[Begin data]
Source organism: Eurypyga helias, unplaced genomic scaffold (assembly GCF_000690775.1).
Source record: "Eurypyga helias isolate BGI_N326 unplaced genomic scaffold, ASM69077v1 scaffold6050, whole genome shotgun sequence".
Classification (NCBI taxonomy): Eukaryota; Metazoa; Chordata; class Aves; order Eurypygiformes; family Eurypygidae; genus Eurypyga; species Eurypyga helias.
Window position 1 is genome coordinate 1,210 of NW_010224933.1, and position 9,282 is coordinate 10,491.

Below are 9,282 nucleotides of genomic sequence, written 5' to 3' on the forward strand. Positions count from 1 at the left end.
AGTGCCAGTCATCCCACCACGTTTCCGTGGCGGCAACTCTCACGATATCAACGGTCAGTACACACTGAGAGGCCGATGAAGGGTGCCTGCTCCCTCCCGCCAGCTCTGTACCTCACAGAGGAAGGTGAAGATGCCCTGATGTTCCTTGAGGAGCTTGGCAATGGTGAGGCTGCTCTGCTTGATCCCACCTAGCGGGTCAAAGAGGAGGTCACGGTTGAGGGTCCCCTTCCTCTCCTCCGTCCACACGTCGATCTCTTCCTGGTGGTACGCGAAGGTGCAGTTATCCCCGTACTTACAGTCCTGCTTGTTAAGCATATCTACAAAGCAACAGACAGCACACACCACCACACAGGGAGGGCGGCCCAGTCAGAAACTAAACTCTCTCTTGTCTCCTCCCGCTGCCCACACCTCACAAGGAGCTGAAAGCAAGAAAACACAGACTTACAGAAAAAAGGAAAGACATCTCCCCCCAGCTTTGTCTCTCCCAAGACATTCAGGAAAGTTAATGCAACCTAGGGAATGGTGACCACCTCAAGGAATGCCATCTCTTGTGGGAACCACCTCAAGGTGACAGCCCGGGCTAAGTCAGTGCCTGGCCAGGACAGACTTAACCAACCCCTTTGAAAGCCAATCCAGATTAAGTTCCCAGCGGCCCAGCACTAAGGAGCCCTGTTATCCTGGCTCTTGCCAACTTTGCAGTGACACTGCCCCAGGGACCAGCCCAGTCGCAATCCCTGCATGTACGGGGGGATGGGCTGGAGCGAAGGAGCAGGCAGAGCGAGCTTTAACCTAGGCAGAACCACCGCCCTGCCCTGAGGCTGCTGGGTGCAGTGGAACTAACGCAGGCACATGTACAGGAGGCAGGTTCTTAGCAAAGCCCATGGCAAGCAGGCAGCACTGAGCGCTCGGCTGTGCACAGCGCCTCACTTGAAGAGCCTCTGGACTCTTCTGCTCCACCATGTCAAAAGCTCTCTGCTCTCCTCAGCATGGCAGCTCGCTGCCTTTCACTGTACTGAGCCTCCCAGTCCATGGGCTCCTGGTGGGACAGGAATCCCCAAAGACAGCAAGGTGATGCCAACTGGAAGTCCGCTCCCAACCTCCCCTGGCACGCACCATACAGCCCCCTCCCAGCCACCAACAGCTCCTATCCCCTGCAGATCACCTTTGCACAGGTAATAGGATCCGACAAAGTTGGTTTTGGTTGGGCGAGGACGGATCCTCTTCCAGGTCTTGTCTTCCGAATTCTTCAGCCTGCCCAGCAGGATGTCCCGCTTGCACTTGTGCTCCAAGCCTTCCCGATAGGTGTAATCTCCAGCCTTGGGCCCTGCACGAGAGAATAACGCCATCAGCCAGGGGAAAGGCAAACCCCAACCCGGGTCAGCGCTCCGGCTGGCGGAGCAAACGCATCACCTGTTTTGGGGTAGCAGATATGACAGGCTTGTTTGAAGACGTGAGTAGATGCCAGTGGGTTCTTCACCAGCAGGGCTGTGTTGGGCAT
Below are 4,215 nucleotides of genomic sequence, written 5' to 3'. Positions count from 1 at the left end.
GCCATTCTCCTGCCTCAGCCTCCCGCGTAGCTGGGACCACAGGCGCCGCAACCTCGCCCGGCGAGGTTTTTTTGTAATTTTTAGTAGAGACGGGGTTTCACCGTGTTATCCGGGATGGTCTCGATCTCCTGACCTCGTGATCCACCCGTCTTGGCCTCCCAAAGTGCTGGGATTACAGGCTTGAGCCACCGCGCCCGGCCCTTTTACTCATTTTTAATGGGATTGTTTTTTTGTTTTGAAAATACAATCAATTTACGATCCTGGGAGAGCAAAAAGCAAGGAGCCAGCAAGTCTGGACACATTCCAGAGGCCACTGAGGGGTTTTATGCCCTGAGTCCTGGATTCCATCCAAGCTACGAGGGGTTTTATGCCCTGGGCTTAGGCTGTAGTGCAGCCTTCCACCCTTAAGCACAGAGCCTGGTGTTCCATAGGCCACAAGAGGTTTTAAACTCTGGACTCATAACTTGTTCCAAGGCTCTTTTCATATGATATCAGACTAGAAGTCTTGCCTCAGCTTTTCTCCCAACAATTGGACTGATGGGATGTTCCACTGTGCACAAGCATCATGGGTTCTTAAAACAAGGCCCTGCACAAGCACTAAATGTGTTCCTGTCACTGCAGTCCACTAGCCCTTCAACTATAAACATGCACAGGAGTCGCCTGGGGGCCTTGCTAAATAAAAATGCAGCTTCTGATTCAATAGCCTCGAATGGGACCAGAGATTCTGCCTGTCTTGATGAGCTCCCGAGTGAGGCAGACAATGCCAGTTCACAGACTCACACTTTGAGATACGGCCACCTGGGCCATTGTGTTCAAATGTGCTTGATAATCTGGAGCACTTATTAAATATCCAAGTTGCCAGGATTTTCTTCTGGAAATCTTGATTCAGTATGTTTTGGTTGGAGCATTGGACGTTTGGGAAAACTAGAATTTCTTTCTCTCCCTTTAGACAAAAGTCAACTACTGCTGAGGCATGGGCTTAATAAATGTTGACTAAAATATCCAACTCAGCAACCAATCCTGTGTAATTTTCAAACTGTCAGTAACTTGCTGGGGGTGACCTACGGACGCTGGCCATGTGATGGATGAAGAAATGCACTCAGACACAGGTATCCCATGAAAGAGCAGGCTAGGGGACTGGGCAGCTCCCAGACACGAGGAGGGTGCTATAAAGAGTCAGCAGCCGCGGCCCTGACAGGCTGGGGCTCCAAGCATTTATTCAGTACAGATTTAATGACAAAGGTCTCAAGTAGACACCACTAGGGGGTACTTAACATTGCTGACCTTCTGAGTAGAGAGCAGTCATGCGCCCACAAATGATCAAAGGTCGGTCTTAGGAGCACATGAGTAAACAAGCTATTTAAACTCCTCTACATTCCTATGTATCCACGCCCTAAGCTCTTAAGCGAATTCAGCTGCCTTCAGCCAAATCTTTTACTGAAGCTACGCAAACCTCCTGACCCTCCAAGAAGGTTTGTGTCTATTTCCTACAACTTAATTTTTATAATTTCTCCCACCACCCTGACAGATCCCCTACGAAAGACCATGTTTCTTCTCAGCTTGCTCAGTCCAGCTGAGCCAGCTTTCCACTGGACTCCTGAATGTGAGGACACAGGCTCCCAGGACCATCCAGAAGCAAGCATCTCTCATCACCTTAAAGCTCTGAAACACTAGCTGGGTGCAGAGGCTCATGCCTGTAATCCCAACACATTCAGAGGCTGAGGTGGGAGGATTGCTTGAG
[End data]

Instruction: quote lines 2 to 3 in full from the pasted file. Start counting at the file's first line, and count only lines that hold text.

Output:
Source record: "Eurypyga helias isolate BGI_N326 unplaced genomic scaffold, ASM69077v1 scaffold6050, whole genome shotgun sequence".
Classification (NCBI taxonomy): Eukaryota; Metazoa; Chordata; class Aves; order Eurypygiformes; family Eurypygidae; genus Eurypyga; species Eurypyga helias.